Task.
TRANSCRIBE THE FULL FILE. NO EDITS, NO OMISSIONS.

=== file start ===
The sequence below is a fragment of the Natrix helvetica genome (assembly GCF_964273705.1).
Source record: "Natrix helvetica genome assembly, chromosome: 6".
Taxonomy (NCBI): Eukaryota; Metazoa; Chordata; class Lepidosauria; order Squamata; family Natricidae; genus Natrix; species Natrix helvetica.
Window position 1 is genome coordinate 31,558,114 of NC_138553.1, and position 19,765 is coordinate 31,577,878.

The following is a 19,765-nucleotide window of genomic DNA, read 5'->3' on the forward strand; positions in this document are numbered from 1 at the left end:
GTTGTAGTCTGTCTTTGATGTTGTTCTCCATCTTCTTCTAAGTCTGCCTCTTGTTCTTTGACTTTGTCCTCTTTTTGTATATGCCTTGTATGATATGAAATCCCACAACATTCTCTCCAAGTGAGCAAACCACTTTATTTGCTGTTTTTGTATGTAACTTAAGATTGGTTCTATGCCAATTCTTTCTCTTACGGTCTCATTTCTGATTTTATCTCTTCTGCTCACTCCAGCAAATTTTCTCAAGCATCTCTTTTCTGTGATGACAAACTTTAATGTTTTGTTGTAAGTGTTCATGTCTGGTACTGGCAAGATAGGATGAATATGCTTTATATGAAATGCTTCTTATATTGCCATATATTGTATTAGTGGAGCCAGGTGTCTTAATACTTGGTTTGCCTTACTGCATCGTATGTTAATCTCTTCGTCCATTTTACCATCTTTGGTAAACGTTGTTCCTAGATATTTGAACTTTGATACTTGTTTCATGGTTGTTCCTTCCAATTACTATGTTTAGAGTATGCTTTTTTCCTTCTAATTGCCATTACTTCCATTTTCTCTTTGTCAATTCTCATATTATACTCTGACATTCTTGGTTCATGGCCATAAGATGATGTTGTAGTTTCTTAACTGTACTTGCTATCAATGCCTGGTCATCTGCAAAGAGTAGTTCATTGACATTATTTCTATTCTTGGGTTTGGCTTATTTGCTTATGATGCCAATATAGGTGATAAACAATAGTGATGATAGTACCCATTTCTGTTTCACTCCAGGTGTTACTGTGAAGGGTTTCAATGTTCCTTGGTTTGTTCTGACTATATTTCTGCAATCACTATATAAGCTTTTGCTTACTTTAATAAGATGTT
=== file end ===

The sequence below is a fragment of the Natrix helvetica genome (assembly GCF_964273705.1).
Source record: "Natrix helvetica genome assembly, chromosome: 6".
Taxonomy (NCBI): Eukaryota; Metazoa; Chordata; class Lepidosauria; order Squamata; family Natricidae; genus Natrix; species Natrix helvetica.
Window position 1 is genome coordinate 31,558,114 of NC_138553.1, and position 19,765 is coordinate 31,577,878.

The following is a 19,765-nucleotide window of genomic DNA, read 5'->3' on the forward strand; positions in this document are numbered from 1 at the left end:
GTTGTAGTCTGTCTTTGATGTTGTTCTCCATCTTCTTCTAAGTCTGCCTCTTGTTCTTTGACTTTGTCCTCTTTTTGTATATGCCTTGTATGATATGAAATCCCACAACATTCTCTCCAAGTGAGCAAACCACTTTATTTGCTGTTTTTGTATGTAACTTAAGATTGGTTCTATGCCAATTCTTTCTCTTACGGTCTCATTTCTGATTTTATCTCTTCTGCTCACTCCAGCAAATTTTCTCAAGCATCTCTTTTCTGTGATGACAAACTTTAATGTTTTGTTGTAAGTGTTCATGTCTGGTACTGGCAAGATAGGATGAATATGCTTTATATGAAATGCTTCTTATATTGCCATATATTGTATTAGTGGAGCCAGGTGTCTTAATACTTGGTTTGCCTTACTGCATCGTATGTTAATCTCTTCGTCCATTTTACCATCTTTGGTAAACGTTGTTCCTAGATATTTGAACTTTGATACTTGTTTCATGGTTGTTCCTTCCAATTACTATGTTTAGAGTATGCTTTTTTCCTTCTAATTGCCATTACTTCCATTTTCTCTTTGTCAATTCTCATATTATACTCTGACATTCTTGGTTCATGGCCATAAGATGATGTTGTAGTTTCTTAACTGTACTTGCTATCAATGCCTGGTCATCTGCAAAGAGTAGTTCATTGACATTATTTCTATTCTTGGGTTTGGCTTATTTGCTTATGATGCCAATATAGGTGATAAACAATAGTGATGATAGTACCCATTTCTGTTTCACTCCAGGTGTTACTGTGAAGGGTTTCAATGTTCCTTGGTTTGTTCTGACTATATTTCTGCAATCACTATATAAGCTTTTGCTTACTTTAATAAGATGTT